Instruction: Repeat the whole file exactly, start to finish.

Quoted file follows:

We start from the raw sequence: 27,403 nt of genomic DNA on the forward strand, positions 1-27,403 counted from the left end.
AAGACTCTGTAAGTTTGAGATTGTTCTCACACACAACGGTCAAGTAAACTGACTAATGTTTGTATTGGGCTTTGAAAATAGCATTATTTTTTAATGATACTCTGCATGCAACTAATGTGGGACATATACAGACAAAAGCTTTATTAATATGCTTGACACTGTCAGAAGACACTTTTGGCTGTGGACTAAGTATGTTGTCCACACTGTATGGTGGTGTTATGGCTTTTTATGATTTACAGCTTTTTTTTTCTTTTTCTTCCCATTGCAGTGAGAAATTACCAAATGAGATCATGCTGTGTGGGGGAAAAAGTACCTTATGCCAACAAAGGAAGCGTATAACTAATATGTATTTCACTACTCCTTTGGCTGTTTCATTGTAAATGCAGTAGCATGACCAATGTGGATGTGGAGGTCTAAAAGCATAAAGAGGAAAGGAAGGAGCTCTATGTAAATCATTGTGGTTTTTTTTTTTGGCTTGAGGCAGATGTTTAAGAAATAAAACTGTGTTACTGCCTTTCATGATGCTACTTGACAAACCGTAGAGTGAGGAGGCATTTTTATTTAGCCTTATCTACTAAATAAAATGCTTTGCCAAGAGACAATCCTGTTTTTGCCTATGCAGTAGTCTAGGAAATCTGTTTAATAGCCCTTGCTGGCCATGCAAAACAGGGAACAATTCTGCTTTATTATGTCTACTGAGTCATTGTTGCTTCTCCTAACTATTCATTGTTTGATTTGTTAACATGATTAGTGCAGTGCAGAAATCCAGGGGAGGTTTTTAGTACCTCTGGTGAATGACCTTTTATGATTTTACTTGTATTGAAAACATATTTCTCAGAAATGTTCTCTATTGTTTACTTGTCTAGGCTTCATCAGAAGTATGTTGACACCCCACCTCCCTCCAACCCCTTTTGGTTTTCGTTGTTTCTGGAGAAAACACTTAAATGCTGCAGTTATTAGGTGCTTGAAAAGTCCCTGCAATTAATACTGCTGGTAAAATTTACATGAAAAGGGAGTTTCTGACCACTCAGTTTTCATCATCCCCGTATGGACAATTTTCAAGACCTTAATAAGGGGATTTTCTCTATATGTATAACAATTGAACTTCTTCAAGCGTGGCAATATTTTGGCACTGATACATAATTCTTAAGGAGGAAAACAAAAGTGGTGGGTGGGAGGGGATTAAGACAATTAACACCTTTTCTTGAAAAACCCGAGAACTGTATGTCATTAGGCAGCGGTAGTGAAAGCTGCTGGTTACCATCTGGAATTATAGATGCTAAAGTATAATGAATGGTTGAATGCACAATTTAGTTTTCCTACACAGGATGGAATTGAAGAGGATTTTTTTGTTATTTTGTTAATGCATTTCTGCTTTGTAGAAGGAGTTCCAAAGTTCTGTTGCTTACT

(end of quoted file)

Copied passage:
We start from the raw sequence: 27,403 nt of genomic DNA on the forward strand, positions 1-27,403 counted from the left end.
AAGACTCTGTAAGTTTGAGATTGTTCTCACACACAACGGTCAAGTAAACTGACTAATGTTTGTATTGGGCTTTGAAAATAGCATTATTTTTTAATGATACTCTGCATGCAACTAATGTGGGACATATACAGACAAAAGCTTTATTAATATGCTTGACACTGTCAGAAGACACTTTTGGCTGTGGACTAAGTATGTTGTCCACACTGTATGGTGGTGTTATGGCTTTTTATGATTTACAGCTTTTTTTTTCTTTTTCTTCCCATTGCAGTGAGAAATTACCAAATGAGATCATGCTGTGTGGGGGAAAAAGTACCTTATGCCAACAAAGGAAGCGTATAACTAATATGTATTTCACTACTCCTTTGGCTGTTTCATTGTAAATGCAGTAGCATGACCAATGTGGATGTGGAGGTCTAAAAGCATAAAGAGGAAAGGAAGGAGCTCTATGTAAATCATTGTGGTTTTTTTTTTTGGCTTGAGGCAGATGTTTAAGAAATAAAACTGTGTTACTGCCTTTCATGATGCTACTTGACAAACCGTAGAGTGAGGAGGCATTTTTATTTAGCCTTATCTACTAAATAAAATGCTTTGCCAAGAGACAATCCTGTTTTTGCCTATGCAGTAGTCTAGGAAATCTGTTTAATAGCCCTTGCTGGCCATGCAAAACAGGGAACAATTCTGCTTTATTATGTCTACTGAGTCATTGTTGCTTCTCCTAACTATTCATTGTTTGATTTGTTAACATGATTAGTGCAGTGCAGAAATCCAGGGGAGGTTTTTAGTACCTCTGGTGAATGACCTTTTATGATTTTACTTGTATTGAAAACATATTTCTCAGAAATGTTCTCTATTGTTTACTTGTCTAGGCTTCATCAGAAGTATGTTGACACCCCACCTCCCTCCAACCCCTTTTGGTTTTCGTTGTTTCTGGAGAAAACACTTAAATGCTGCAGTTATTAGGTGCTTGAAAAGTCCCTGCAATTAATACTGCTGGTAAAATTTACATGAAAAGGGAGTTTCTGACCACTCAGTTTTCATCATCCCCGTATGGACAATTTTCAAGACCTTAATAAGGGGATTTTCTCTATATGTATAACAATTGAACTTCTTCAAGCGTGGCAATATTTTGGCACTGATACATAATTCTTAAGGAGGAAAACAAAAGTGGTGGGTGGGAGGGGATTAAGACAATTAACACCTTTTCTTGAAAAACCCGAGAACTGTATGTCATTAGGCAGCGGTAGTGAAAGCTGCTGGTTACCATCTGGAATTATAGATGCTAAAGTATAATGAATGGTTGAATGCACAATTTAGTTTTCCTACACAGGATGGAATTGAAGAGGATTTTTTTGTTATTTTGTTAATGCATTTCTGCTTTGTAGAAGGAGTTCCAAAGTTCTGTTGCTTACT